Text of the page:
That’s central, Sunstein said, because it makes clear two important points about when impeachment is proper: First, it need not require an actual crime; and second, it is primarily about gross neglect or abuse of power. If that is true, the complaints, sometimes voiced by pearl-clutching pundits, that impeachment might be “politicized” seems almost laughable. But it also means that much of the (very early) debate about impeaching Trump is fought on questionable grounds.
“[House Minority Leader Nancy] Pelosi made a terrible blunder in saying relatively recently that the question is whether the president has committed a crime,” Sunstein said. “That is not the question.”
It also means that of the several articles of impeachment brought or nearly brought against American presidents, most of them fail to meet the Founders’ test. Andrew Johnson was impeached for firing Cabinet members, a move that violated an act of Congress that Johnson sincerely (and correctly) believed was an unconstitutional infringement on the separation of powers. Even if he had been wrong, Sunstein said, Johnson should not have been impeached for a good faith move.
Richard Nixon nearly faced four counts. One failed count, for tax evasion, was completely inappropriate, Sunstein argued: Though an obvious violation of law, it had no bearing on Nixon’s conduct of the presidency. A second charge, for resisting subpoena, is possibly but not necessarily valid, since a president could have good reasons to resisting a subpoena. A third is more debatable: Nixon was charged with covering up the Watergate break-in. Nixon might have been more fairly prosecuted for overseeing the burglary, Sunstein argued, but nabbing him for trying to use the federal government to commit the cover-up was “probably good enough.” Only the fourth charge, of using the federal government’s muscle to prosecute political enemies, is a clear slam-dunk under the Founders’ principles.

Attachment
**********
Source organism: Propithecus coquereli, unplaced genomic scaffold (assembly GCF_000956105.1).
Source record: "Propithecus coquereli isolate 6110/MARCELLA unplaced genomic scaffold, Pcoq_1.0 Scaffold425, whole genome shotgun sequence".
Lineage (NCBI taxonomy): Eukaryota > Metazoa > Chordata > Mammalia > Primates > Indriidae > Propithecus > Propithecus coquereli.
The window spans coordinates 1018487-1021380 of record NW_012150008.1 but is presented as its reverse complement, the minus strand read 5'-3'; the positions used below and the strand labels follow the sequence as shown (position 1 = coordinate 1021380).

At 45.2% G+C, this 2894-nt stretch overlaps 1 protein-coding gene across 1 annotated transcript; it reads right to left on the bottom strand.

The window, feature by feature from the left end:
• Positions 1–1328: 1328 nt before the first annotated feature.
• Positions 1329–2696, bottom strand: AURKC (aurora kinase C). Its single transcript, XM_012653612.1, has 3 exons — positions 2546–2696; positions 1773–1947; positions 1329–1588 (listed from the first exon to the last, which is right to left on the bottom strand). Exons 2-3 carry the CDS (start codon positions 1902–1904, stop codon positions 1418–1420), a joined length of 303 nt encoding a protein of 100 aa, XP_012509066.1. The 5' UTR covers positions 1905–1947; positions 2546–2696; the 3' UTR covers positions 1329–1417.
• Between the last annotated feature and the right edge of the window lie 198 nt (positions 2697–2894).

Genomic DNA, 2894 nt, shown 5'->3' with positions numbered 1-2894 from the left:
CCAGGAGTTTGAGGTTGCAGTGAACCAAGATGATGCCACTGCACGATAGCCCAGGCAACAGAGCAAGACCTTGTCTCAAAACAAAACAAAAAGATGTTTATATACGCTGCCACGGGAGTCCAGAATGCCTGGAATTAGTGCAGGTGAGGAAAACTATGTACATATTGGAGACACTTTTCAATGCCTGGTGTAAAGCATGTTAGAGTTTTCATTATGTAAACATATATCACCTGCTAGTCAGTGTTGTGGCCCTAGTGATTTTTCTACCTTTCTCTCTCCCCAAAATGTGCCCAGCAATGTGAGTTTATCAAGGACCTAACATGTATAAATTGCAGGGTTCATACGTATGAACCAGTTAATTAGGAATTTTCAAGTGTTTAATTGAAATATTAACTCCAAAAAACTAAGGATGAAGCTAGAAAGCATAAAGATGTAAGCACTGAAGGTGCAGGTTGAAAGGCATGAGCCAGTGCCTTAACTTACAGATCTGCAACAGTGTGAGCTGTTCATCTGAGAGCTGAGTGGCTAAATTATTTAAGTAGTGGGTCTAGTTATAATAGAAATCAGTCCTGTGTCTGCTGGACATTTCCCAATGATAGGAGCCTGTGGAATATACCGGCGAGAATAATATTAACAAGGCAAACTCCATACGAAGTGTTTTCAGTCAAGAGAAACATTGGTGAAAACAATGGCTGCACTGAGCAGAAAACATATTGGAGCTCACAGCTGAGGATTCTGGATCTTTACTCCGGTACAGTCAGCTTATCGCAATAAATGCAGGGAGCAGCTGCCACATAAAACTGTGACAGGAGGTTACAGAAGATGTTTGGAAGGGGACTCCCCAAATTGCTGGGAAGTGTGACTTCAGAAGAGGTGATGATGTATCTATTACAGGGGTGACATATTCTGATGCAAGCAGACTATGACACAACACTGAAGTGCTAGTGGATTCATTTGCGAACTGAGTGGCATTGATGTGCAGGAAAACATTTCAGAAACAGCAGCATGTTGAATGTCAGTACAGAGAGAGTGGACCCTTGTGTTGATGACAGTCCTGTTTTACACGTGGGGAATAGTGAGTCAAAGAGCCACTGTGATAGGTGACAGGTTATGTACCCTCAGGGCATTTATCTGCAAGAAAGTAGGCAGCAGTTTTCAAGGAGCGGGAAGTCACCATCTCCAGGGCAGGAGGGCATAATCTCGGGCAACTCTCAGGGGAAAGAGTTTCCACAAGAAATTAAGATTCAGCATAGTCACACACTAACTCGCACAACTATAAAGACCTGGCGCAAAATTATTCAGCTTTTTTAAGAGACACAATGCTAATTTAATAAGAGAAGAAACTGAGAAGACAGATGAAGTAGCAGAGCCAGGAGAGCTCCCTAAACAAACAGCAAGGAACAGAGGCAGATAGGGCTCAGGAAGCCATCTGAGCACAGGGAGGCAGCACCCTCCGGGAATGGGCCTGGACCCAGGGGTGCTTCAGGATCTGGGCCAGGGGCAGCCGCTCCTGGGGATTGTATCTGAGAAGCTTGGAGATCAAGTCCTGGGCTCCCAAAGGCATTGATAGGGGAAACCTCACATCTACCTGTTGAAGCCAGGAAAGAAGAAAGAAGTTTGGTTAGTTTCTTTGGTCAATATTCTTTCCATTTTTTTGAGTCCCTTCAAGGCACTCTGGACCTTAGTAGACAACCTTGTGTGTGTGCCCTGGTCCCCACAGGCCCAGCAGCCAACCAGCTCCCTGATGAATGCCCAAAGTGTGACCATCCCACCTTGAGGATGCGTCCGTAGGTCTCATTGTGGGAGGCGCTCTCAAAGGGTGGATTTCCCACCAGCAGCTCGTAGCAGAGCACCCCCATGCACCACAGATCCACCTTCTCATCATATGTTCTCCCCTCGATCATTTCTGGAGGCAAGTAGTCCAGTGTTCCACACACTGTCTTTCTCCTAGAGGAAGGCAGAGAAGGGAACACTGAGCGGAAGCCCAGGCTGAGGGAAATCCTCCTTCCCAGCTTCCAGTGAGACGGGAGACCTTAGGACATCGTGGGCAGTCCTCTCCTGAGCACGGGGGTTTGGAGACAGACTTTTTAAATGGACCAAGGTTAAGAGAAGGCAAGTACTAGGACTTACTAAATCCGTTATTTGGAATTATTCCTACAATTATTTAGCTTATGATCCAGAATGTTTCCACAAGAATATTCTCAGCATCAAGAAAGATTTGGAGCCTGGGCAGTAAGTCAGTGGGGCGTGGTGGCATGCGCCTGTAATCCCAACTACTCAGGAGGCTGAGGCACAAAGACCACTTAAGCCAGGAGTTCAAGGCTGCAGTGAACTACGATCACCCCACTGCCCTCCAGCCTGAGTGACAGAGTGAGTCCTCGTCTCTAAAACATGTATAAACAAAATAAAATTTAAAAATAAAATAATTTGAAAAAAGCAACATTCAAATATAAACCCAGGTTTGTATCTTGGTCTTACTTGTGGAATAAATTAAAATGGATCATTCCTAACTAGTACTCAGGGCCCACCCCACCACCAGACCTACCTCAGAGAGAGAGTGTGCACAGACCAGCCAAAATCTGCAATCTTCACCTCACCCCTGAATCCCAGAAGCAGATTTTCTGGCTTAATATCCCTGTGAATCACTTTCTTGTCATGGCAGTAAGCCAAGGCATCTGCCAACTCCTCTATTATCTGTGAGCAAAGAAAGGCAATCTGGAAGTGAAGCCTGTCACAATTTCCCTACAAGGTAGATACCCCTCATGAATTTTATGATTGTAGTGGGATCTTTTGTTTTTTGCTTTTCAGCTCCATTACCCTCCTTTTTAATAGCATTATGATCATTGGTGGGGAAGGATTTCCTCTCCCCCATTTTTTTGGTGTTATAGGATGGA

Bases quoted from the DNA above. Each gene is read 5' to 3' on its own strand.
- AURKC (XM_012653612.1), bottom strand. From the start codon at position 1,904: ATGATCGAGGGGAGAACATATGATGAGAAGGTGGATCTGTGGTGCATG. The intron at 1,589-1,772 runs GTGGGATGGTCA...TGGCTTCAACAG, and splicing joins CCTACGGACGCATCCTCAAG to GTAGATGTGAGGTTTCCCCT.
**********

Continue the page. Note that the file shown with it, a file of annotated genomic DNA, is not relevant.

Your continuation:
Of course, minding the history of impeachment is important, but there’s a far more pressing question for many citizens today: Whither Trump? Sunstein, having scolded legal colleagues for playing pundit, was reluctant to address the question directly. Setting aside the impossibility of impeaching Trump under the present circumstances of GOP control of Congress, Sunstein said he was wary of trying to remove the president simply for being bad at his job. Nonetheless, he said Trump’s prolific dishonesty might form a basis for trying to remove him.
“If a president lies on some occasions or is fairly accused of lying, it’s not impeachable—but if you have a systematic liar who is lying all the time, then we’re in the ballpark of misdemeanor, meaning bad action,” he said.
Sunstein seemed somewhat surprised to be discussing the very idea of removing a president. “If you told me as late as December 2016 that I’d actually be working on the topic of impeachment I would have thought it was more probable that I was trying out for the Olympic equestrian team,” he said. Given the topicality of impeachment, he is neither riding a live horse nor beating a dead one.
This article originally appeared at The Atlantic.